For a few solid minutes, Liger continued the beating pretty good with Delfin selling his butt off. Liger then hit a devastating backdrop on the man, basically folding him in half. Super Delfin would let out a burst of energy and hit Liger with a dropkick that sent him to the floor where Delfin was able to follow up with a big crossbody splash onto him from the top to the floor. The crowd “ooooh!”ed pretty good for that showing of heart! Another huge Delfin chant broke out!
The pace of the match quickened as a few near falls were executed, and Delfin hit a huge elbow drop off the top rope. Macho Man would’ve approved of that one! Liger would answer back with a tombstone piledriver. The two masked men would again end up on the outside, with desperation setting in to put one another away. Liger was very nearly counted out, in fact.
Side note, I just connected why Super Delfin is getting the response he is over Jushin Liger… Because, jeez you know, they’re in Osaka! You know, where Super Delfin is from. Where Michinoku Pro held many of its events at the time. I felt dumb for forgetting and then wondering why Delfin was so over with this random New Japan crowd. Sorry guys.
Deflin picked up major momentum and even caught Liger with a tornado DDT and in his innovated Delfin Clutch for a near fall. The crowd was worked into a frenzy after this combo. Delfin’s momentum wouldn’t last long though, as Liger again picked up the pace with a few well-timed reversals and a dangerous diving senton from the top onto Delfin who stood on the outside. I still feel Delfin hasn’t had the match that he could of with Liger at this point, more than seventeen minutes in.
In closing, the ending of the match followed a few cool reversals, moves off the top, and really close three-counts. For this entry and moving forward, I’m not going to reveal who ended up winning, because YOU HAVE TO GO AND WATCH FOR YOURSELF, of course! With that said, I wish it had gone a little bit longer after watching it back, as I feel like it was just starting to get going. I’m also a little bummed the two never had a return match together, as this one only really opened the door a crack instead of kicking it right in…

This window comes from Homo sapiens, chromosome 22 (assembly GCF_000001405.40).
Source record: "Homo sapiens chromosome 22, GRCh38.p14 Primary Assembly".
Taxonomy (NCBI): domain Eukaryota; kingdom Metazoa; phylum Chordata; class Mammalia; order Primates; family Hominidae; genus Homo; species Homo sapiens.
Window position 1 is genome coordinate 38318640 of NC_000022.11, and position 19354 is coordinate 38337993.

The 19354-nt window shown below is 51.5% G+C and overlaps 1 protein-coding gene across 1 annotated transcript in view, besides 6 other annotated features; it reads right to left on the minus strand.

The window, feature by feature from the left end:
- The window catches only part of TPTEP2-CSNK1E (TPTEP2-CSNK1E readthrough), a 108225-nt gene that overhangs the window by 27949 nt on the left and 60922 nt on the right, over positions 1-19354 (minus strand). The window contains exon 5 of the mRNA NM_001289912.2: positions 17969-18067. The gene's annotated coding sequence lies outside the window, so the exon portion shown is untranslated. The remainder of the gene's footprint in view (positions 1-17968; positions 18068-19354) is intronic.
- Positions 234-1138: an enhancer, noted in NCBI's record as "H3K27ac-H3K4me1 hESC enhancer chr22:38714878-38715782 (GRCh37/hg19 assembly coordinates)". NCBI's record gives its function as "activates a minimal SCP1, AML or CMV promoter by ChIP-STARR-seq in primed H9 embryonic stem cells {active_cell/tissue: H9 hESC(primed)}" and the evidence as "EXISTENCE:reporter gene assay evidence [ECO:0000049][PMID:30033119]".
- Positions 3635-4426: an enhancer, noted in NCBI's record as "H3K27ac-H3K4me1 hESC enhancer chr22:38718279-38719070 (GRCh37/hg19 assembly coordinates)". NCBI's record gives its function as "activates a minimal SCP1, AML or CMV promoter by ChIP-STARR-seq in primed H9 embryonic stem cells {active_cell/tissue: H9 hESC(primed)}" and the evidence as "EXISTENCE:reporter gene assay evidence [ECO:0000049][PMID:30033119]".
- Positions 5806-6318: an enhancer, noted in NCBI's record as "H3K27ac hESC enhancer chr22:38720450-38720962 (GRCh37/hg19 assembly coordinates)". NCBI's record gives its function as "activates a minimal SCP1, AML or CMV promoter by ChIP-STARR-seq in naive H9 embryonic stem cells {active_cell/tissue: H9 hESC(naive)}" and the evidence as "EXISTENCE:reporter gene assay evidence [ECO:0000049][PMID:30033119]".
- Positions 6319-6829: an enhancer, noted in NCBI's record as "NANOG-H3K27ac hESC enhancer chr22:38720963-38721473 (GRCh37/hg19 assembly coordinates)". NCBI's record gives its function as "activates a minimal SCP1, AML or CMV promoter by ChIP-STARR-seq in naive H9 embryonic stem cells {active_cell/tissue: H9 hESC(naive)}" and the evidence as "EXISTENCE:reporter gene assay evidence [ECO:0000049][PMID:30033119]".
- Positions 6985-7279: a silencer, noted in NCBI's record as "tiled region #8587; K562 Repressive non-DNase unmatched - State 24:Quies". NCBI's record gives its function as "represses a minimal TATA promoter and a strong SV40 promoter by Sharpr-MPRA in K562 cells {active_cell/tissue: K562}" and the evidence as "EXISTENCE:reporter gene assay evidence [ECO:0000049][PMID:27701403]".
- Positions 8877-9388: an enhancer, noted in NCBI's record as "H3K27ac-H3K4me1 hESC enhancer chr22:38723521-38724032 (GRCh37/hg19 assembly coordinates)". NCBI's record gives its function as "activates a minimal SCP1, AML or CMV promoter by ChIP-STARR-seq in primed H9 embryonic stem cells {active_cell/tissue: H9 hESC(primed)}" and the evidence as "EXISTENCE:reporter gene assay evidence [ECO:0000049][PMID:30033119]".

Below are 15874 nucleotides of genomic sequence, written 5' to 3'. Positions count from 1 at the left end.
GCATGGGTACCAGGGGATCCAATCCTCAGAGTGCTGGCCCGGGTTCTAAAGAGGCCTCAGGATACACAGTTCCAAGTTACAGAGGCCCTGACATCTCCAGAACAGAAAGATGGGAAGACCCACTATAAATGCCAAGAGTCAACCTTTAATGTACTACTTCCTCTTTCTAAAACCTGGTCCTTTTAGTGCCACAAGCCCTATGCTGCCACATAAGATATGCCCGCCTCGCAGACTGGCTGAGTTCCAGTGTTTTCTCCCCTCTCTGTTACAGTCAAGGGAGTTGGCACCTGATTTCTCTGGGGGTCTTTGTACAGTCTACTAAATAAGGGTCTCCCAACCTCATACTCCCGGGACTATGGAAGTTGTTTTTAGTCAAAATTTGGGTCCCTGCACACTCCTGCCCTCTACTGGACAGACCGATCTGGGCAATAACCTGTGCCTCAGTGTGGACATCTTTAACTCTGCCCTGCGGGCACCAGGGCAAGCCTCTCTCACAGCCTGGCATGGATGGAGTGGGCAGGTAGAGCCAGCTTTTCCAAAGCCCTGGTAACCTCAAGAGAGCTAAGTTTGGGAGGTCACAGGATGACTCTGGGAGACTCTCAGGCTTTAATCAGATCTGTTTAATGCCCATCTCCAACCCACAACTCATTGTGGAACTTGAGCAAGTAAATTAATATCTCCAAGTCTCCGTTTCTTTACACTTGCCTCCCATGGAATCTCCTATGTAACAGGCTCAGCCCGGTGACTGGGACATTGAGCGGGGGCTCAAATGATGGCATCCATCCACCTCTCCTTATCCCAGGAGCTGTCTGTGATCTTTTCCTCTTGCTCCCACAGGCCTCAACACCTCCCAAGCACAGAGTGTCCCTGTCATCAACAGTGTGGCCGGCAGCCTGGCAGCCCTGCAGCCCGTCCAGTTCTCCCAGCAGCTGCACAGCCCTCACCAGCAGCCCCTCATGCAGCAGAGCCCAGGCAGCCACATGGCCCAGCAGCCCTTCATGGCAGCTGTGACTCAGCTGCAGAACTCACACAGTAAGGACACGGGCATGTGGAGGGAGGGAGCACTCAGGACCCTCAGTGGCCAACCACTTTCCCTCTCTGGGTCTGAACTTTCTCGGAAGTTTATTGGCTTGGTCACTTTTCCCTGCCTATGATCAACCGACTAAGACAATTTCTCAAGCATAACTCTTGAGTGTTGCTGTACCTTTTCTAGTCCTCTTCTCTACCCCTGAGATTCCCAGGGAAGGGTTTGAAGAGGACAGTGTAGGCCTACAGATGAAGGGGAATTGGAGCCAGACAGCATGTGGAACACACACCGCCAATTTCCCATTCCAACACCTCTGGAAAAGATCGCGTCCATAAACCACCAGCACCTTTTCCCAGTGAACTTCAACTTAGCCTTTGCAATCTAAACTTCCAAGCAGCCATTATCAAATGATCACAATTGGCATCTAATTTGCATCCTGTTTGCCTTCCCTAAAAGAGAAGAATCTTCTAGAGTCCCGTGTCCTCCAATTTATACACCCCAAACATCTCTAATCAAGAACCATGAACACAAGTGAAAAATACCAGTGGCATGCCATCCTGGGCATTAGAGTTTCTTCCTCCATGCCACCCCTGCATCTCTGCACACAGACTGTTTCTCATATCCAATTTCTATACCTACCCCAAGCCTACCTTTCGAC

Now, why was this one worth the watch? Well, for starters, it is one of the only Super Delfin matches on NJPW World, and it just so happens to be against Jushin “Thunder” Liger in a main event! Again, I don’t think Delfin showed his best in-ring work in this one (as his character shined through pretty well), but between the solid work with Liger and the reactions of the crowd, it felt like a big-time bout. Also, it is just one of those unique matches that, if you weren’t told to go out of your way to find, you’d probably never see. It was a quick twenty minutes and left me wanting more from both, but I was happy with what the match provided: Strong submissions, great striking, increasing pace and drama, with a couple of big moves sprinkled within. Easy and fun!
That’s it for this installment, folks. Not too bad of a precedent set by the great Jushin “Thunder” Liger and the always eccentric Super Delfin for the first finals matchup in NJPW’s Best of the Super Juniors tournament history! Be on the look out for New Japan Gems #4 right here on Wrestling Recaps. You never know what match I’ll suggest for you and your subscription next!